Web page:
Any Point on the Kaleidoscope

Posted in News

MANY years ago, when communicating about trans* to people, I used the concept of a line with M at one end and F at the other and would say that a person could be at any point on that line regarding their gender identity. You didn't have to go to "the end of the line."

One friend took this "train line" approach further, saying that while you could be on the line from (say) Melbourne to Sydney – you could change lines re gender identity and go to Alice Springs, Perth or Cairns if that's what makes you happy.

However, about three years ago I was politely pulled up by a trans* person who stated lines were not enough and that gender identity was an infinite kaleidoscope of dot points. I'd say that's a pretty fair view.

Looking at all these metaphors, it's interesting to see how the approach has expanded over the last 15 years or so. To flesh this out a bit further, I recently spoke about my particular train ride through the kaleidoscope at the launch of NICHE (National Institute for Challenging Homophobia Education). Here is a part of that story:

In 1995, after getting accurate information about trans* for the first time in my life, I lived for the next 2-3 years presenting as female on occasions but did not make a permanent transition. I enjoyed this part of the journey, travelling at a sensible pace that it helped me to stand on my own two "heels".

I personally think it's helpful for any trans/gender-diverse person – any person really – to live the journey and not rush to an apparent destination. Over time, as the "male facade" fell away, I realised my need to affirm my true female identity permanently and did so in the first half of 1998. Seeing my body develop to one I was so much happier with over the next year or two was a joy. Again, enjoy the journey.

That, in turn, led to dealing with the next question: lower surgery, yes or no. I was lucky to connect with someone who said "any person has any operation to become happier and healthier. Will surgery achieve that for you?" Answer: no.

I faced pressure from those with a more binary outlook within the trans* and allied community who thought I'd "stopped before the end of the line." I'd urge people to listen to their own soul and find the unique dot in the gender kaleidoscope that is you. If something doesn't ring true for you, it's not for you; but if it does, it is.

There's lots more I could talk about. I've gone on to connect with other parts of who this soul really is. I've happily settled my sexual orientation regarding being attracted to more than one gender identity.

I've found my own blend of culture and religion with a combination of my Jewish community heritage blended with other faiths. I'm open to multiple ethical relationships – polyamory.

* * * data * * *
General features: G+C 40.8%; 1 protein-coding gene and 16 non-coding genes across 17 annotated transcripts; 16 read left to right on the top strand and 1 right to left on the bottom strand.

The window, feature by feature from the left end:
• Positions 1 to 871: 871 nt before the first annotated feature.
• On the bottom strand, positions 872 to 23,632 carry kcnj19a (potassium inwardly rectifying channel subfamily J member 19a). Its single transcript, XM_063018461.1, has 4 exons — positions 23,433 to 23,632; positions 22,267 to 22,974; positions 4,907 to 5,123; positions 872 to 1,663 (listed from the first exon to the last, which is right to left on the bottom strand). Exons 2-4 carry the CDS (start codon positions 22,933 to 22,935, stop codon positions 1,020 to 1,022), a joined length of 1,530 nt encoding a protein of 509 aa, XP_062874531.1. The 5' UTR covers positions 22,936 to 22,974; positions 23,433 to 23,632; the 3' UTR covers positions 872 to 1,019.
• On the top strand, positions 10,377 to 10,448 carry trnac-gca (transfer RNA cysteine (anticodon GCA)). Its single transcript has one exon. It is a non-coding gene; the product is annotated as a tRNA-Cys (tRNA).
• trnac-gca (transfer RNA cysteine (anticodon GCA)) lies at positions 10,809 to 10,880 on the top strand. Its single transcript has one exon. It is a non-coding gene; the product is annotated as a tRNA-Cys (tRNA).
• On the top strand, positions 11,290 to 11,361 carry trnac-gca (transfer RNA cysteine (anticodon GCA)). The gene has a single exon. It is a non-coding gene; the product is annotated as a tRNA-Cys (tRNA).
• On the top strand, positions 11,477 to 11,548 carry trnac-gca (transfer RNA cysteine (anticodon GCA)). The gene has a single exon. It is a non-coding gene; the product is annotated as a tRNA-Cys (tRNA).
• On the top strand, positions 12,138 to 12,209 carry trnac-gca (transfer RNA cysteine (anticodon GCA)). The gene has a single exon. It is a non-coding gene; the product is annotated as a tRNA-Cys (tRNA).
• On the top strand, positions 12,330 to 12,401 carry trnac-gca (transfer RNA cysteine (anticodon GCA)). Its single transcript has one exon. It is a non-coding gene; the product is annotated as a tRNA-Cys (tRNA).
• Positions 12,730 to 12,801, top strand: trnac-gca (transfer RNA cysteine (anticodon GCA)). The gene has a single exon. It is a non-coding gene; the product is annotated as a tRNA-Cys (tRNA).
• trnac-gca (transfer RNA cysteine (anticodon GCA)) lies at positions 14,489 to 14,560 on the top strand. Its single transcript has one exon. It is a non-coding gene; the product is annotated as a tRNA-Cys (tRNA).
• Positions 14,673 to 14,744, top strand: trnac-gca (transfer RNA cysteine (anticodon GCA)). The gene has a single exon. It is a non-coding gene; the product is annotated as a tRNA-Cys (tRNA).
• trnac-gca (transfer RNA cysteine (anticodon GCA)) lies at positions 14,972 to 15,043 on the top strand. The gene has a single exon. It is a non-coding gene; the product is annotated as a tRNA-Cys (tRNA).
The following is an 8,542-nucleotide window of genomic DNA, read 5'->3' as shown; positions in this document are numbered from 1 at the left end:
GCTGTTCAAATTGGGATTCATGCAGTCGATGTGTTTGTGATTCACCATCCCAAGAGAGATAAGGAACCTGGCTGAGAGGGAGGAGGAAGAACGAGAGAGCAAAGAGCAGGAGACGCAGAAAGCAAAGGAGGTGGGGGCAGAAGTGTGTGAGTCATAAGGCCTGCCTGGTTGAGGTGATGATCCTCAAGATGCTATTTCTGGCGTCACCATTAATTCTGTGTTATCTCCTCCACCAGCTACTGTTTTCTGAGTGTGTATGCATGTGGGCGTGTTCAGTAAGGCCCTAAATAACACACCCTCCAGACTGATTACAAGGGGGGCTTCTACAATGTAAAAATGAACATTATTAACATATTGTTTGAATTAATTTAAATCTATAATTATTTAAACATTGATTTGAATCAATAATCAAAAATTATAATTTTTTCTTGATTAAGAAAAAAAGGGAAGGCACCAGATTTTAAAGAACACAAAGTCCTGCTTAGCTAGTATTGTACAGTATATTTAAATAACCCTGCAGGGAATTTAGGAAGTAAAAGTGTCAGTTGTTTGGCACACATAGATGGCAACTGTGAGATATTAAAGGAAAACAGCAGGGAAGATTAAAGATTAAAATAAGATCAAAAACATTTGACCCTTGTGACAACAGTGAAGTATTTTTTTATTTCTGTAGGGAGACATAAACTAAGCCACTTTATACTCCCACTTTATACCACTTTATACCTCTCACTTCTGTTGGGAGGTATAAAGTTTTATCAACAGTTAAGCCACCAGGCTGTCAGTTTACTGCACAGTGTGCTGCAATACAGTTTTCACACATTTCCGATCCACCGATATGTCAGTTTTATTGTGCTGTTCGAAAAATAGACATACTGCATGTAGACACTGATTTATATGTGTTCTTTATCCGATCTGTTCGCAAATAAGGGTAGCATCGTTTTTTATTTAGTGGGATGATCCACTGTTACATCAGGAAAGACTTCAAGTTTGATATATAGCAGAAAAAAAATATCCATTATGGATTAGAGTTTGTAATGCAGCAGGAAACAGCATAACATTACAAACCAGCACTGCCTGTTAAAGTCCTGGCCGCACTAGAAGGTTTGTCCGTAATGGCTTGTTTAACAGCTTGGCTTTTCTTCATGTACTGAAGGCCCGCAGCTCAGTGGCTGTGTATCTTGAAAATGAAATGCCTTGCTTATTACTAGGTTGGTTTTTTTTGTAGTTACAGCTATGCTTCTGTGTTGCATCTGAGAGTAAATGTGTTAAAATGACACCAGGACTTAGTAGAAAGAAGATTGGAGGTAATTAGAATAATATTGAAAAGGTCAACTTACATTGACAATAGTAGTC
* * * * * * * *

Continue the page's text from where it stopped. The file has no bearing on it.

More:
Musically, I listen to a range of songwriters from a range of genres – including music of all three kinds – classic Aussie rock, country and western.

I'm a proud introvert and highly sensitive person. I'm an occasional performer of stand-up, spoken word and singer. And I'm a fan of pro-wrestling – and if you don't like that, I'll throw you over the ropes onto the floor (well, I might pretend to do it instead).

Thing is, all of that is me – the particular person I am.

You are the particular soul you are. You can be: a fan of any music style or genre (thank goodness, I hear someone...many people say); any sexual orientation – attracted to your own gender identity, another gender identity or more than one; at any point on the infinite gender identity kaleidoscope regardless of factors such as surgery, hormones, clothes or transition; any religion, faith, spirituality and belief in a higher power or combination thereof – including having none; any occupation that suits your soul – I'll avoid stereotypical accounting jokes.

You can find your balance.

You can have whatever "labels" you want – or none at all. And all of the above and more can change over time – and that's okay too.

Be you – because only you can be you.

To all the intersex, trans* and gender-diverse people marching in Mardi Gras in two weeks, whatever points on the kaleidoscope of gender identity and the kaleidoscope of body you are – have a fantastic time.

 

by Sally Goldner.

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Transgender Victoria (TGV) was founded in the late 1990s to achieve justice, equity and quality health and community service provision for trans and gender diverse (TGD) people, their partners, families and friends.

TGV uses TGD to refer to people whose gender identity or expression is different from that which was assigned at birth or that which is expected of them by society.

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Transgender Victoria (TGV) work with and for, the trans and gender diverse (TGD) community as well as its allies, to create positive change in areas that impact the human rights of TGD people. 

TGV represents the TGD community in challenging discrimination and assists to empower TGD people so that they may lead full and meaningful lives.

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